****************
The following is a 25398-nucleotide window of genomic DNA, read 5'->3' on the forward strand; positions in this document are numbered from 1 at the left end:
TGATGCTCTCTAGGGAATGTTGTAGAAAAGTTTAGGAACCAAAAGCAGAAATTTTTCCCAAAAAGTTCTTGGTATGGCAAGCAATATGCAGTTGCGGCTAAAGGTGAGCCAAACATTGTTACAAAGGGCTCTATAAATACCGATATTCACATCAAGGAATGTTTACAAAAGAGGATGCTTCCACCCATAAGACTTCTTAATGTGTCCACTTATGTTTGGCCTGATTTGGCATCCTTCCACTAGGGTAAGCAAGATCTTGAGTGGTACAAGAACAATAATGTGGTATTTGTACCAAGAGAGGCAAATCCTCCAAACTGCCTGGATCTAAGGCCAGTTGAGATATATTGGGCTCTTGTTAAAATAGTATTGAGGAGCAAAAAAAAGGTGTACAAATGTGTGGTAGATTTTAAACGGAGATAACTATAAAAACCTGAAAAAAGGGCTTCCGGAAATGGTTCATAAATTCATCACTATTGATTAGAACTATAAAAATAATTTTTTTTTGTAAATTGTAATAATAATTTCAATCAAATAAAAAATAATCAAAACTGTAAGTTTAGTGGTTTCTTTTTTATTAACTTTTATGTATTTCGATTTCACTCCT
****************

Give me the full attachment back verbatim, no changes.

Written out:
The following is a 25398-nucleotide window of genomic DNA, read 5'->3' on the forward strand; positions in this document are numbered from 1 at the left end:
TGATGCTCTCTAGGGAATGTTGTAGAAAAGTTTAGGAACCAAAAGCAGAAATTTTTCCCAAAAAGTTCTTGGTATGGCAAGCAATATGCAGTTGCGGCTAAAGGTGAGCCAAACATTGTTACAAAGGGCTCTATAAATACCGATATTCACATCAAGGAATGTTTACAAAAGAGGATGCTTCCACCCATAAGACTTCTTAATGTGTCCACTTATGTTTGGCCTGATTTGGCATCCTTCCACTAGGGTAAGCAAGATCTTGAGTGGTACAAGAACAATAATGTGGTATTTGTACCAAGAGAGGCAAATCCTCCAAACTGCCTGGATCTAAGGCCAGTTGAGATATATTGGGCTCTTGTTAAAATAGTATTGAGGAGCAAAAAAAAGGTGTACAAATGTGTGGTAGATTTTAAACGGAGATAACTATAAAAACCTGAAAAAAGGGCTTCCGGAAATGGTTCATAAATTCATCACTATTGATTAGAACTATAAAAATAATTTTTTTTTGTAAATTGTAATAATAATTTCAATCAAATAAAAAATAATCAAAACTGTAAGTTTAGTGGTTTCTTTTTTATTAACTTTTATGTATTTCGATTTCACTCCT